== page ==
Publication Year: 2004
Authors/Editor: Eichenbaum, Howard; Cohen, Neal J.
Publisher: Oxford University Press
This cutting-edge book offers a theoretical account of the evolution of multiple memory systems of the brain.
The authors conceptualize these memory systems from both behavioural and neurobiological perspectives, guided by three related principles:
* First, that our understanding of a wide range of memory phenomena can be advanced by breaking down memory into multiple forms with different operating characteristics. * Second, that different forms of memory representation are supported by distinct brain pathways with circuitry and neural coding properties.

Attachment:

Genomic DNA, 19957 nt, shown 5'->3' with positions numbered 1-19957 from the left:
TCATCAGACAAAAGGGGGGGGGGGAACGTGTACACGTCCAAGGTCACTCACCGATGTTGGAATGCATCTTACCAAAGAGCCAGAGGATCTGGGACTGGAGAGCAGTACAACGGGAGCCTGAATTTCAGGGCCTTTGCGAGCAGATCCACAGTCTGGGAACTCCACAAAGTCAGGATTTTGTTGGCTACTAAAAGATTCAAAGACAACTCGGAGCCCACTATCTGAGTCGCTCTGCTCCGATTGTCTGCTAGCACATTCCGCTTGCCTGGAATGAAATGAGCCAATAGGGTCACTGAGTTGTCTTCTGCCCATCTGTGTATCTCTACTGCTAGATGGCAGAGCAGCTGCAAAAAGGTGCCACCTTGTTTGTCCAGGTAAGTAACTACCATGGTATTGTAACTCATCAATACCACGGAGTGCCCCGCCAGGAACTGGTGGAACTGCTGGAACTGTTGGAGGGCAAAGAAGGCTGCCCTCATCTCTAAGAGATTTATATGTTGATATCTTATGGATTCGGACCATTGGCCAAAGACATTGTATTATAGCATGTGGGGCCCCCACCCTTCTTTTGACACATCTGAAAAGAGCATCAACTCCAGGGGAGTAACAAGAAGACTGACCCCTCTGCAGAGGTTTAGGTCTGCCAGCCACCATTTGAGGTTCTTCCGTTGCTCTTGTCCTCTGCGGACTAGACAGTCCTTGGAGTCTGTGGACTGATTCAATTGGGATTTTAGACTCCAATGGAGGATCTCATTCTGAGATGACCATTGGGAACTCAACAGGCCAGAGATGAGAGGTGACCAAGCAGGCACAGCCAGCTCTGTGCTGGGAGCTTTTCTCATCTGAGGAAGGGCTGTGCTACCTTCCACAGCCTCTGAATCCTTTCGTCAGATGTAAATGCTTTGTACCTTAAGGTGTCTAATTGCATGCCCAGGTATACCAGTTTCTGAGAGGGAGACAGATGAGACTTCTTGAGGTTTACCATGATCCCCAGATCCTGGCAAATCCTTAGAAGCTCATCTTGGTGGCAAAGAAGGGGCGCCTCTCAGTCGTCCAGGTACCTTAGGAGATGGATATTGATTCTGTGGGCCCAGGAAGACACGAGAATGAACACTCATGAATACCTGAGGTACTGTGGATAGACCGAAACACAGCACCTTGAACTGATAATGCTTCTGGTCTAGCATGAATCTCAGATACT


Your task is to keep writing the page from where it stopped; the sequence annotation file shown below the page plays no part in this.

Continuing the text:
* Third, that the contributions of different brain systems can be compared and contrasted by distinguishing between dedicated (or specific) and elaborate (or general) memory systems. A primary goal of this work is to relate the neurobiological properties of dedicated and elaborate systems to their neuropsychological counterparts, and in so doing, account for the phenomenology of memory, from conditioning to conscious recollection.